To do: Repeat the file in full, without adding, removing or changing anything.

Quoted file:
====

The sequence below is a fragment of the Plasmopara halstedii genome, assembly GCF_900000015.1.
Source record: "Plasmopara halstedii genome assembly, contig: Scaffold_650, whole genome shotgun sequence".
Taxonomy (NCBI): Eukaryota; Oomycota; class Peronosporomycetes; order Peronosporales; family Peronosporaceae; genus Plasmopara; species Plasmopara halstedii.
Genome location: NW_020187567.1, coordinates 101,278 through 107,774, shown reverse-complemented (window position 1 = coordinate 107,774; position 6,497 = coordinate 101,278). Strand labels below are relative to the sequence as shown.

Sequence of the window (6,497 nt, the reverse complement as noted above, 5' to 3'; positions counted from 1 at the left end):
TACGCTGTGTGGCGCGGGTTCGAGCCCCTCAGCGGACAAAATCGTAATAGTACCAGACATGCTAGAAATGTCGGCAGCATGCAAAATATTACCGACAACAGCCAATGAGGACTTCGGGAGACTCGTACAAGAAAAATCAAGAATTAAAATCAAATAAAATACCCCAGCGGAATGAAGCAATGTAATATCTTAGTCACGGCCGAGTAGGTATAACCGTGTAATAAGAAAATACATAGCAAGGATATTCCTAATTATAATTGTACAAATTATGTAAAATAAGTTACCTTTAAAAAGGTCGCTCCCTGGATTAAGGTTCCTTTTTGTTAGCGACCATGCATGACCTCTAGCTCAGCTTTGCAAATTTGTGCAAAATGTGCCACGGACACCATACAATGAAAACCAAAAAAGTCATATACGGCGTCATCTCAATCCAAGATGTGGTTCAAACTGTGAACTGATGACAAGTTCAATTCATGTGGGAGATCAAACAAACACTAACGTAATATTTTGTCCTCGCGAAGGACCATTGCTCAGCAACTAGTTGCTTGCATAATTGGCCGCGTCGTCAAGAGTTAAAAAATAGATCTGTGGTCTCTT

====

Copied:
The sequence below is a fragment of the Plasmopara halstedii genome, assembly GCF_900000015.1.
Source record: "Plasmopara halstedii genome assembly, contig: Scaffold_650, whole genome shotgun sequence".
Taxonomy (NCBI): Eukaryota; Oomycota; class Peronosporomycetes; order Peronosporales; family Peronosporaceae; genus Plasmopara; species Plasmopara halstedii.
Genome location: NW_020187567.1, coordinates 101,278 through 107,774, shown reverse-complemented (window position 1 = coordinate 107,774; position 6,497 = coordinate 101,278). Strand labels below are relative to the sequence as shown.

Sequence of the window (6,497 nt, the reverse complement as noted above, 5' to 3'; positions counted from 1 at the left end):
TACGCTGTGTGGCGCGGGTTCGAGCCCCTCAGCGGACAAAATCGTAATAGTACCAGACATGCTAGAAATGTCGGCAGCATGCAAAATATTACCGACAACAGCCAATGAGGACTTCGGGAGACTCGTACAAGAAAAATCAAGAATTAAAATCAAATAAAATACCCCAGCGGAATGAAGCAATGTAATATCTTAGTCACGGCCGAGTAGGTATAACCGTGTAATAAGAAAATACATAGCAAGGATATTCCTAATTATAATTGTACAAATTATGTAAAATAAGTTACCTTTAAAAAGGTCGCTCCCTGGATTAAGGTTCCTTTTTGTTAGCGACCATGCATGACCTCTAGCTCAGCTTTGCAAATTTGTGCAAAATGTGCCACGGACACCATACAATGAAAACCAAAAAAGTCATATACGGCGTCATCTCAATCCAAGATGTGGTTCAAACTGTGAACTGATGACAAGTTCAATTCATGTGGGAGATCAAACAAACACTAACGTAATATTTTGTCCTCGCGAAGGACCATTGCTCAGCAACTAGTTGCTTGCATAATTGGCCGCGTCGTCAAGAGTTAAAAAATAGATCTGTGGTCTCTT